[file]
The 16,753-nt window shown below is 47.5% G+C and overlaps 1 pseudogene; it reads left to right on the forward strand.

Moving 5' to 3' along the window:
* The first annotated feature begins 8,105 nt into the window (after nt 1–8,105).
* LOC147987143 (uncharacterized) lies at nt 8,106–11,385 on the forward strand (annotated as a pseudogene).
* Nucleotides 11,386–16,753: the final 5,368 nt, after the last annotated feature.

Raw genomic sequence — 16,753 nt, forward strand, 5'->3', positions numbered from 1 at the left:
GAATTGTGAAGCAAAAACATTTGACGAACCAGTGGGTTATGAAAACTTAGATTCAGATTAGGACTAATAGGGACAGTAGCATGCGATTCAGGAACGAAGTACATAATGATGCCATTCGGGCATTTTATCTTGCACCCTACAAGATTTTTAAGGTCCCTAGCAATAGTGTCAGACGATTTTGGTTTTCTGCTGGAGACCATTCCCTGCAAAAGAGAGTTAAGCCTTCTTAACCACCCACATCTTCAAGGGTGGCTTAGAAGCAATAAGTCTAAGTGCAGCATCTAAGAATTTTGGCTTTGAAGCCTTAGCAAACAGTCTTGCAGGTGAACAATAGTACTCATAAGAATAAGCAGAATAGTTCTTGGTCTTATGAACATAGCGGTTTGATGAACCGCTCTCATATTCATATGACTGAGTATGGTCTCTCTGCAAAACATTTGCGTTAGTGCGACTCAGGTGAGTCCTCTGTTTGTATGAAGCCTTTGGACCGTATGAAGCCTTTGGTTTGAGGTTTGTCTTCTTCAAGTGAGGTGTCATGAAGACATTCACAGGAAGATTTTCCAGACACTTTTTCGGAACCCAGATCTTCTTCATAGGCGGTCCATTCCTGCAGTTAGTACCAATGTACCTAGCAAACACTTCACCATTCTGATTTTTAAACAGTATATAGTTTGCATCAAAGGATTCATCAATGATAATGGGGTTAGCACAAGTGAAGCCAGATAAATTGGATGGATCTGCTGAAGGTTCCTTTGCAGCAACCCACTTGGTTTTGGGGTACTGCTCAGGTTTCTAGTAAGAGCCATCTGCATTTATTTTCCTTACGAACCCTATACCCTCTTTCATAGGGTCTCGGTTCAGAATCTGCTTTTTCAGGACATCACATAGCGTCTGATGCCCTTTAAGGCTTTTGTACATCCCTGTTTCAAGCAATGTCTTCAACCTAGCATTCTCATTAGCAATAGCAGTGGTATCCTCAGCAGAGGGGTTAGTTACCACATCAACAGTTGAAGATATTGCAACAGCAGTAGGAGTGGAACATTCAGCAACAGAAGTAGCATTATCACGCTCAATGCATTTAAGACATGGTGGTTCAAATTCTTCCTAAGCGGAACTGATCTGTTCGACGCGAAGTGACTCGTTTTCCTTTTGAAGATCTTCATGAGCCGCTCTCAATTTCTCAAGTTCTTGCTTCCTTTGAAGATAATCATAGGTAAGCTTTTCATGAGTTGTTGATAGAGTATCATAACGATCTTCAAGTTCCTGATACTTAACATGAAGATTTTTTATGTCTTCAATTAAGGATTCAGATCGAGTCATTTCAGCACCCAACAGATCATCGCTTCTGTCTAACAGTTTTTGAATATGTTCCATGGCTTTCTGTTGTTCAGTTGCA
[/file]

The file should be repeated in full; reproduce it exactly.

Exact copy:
The 16,753-nt window shown below is 47.5% G+C and overlaps 1 pseudogene; it reads left to right on the forward strand.

Moving 5' to 3' along the window:
* The first annotated feature begins 8,105 nt into the window (after nt 1–8,105).
* LOC147987143 (uncharacterized) lies at nt 8,106–11,385 on the forward strand (annotated as a pseudogene).
* Nucleotides 11,386–16,753: the final 5,368 nt, after the last annotated feature.

Raw genomic sequence — 16,753 nt, forward strand, 5'->3', positions numbered from 1 at the left:
GAATTGTGAAGCAAAAACATTTGACGAACCAGTGGGTTATGAAAACTTAGATTCAGATTAGGACTAATAGGGACAGTAGCATGCGATTCAGGAACGAAGTACATAATGATGCCATTCGGGCATTTTATCTTGCACCCTACAAGATTTTTAAGGTCCCTAGCAATAGTGTCAGACGATTTTGGTTTTCTGCTGGAGACCATTCCCTGCAAAAGAGAGTTAAGCCTTCTTAACCACCCACATCTTCAAGGGTGGCTTAGAAGCAATAAGTCTAAGTGCAGCATCTAAGAATTTTGGCTTTGAAGCCTTAGCAAACAGTCTTGCAGGTGAACAATAGTACTCATAAGAATAAGCAGAATAGTTCTTGGTCTTATGAACATAGCGGTTTGATGAACCGCTCTCATATTCATATGACTGAGTATGGTCTCTCTGCAAAACATTTGCGTTAGTGCGACTCAGGTGAGTCCTCTGTTTGTATGAAGCCTTTGGACCGTATGAAGCCTTTGGTTTGAGGTTTGTCTTCTTCAAGTGAGGTGTCATGAAGACATTCACAGGAAGATTTTCCAGACACTTTTTCGGAACCCAGATCTTCTTCATAGGCGGTCCATTCCTGCAGTTAGTACCAATGTACCTAGCAAACACTTCACCATTCTGATTTTTAAACAGTATATAGTTTGCATCAAAGGATTCATCAATGATAATGGGGTTAGCACAAGTGAAGCCAGATAAATTGGATGGATCTGCTGAAGGTTCCTTTGCAGCAACCCACTTGGTTTTGGGGTACTGCTCAGGTTTCTAGTAAGAGCCATCTGCATTTATTTTCCTTACGAACCCTATACCCTCTTTCATAGGGTCTCGGTTCAGAATCTGCTTTTTCAGGACATCACATAGCGTCTGATGCCCTTTAAGGCTTTTGTACATCCCTGTTTCAAGCAATGTCTTCAACCTAGCATTCTCATTAGCAATAGCAGTGGTATCCTCAGCAGAGGGGTTAGTTACCACATCAACAGTTGAAGATATTGCAACAGCAGTAGGAGTGGAACATTCAGCAACAGAAGTAGCATTATCACGCTCAATGCATTTAAGACATGGTGGTTCAAATTCTTCCTAAGCGGAACTGATCTGTTCGACGCGAAGTGACTCGTTTTCCTTTTGAAGATCTTCATGAGCCGCTCTCAATTTCTCAAGTTCTTGCTTCCTTTGAAGATAATCATAGGTAAGCTTTTCATGAGTTGTTGATAGAGTATCATAACGATCTTCAAGTTCCTGATACTTAACATGAAGATTTTTTATGTCTTCAATTAAGGATTCAGATCGAGTCATTTCAGCACCCAACAGATCATCGCTTCTGTCTAACAGTTTTTGAATATGTTCCATGGCTTTCTGTTGTTCAGTTGCA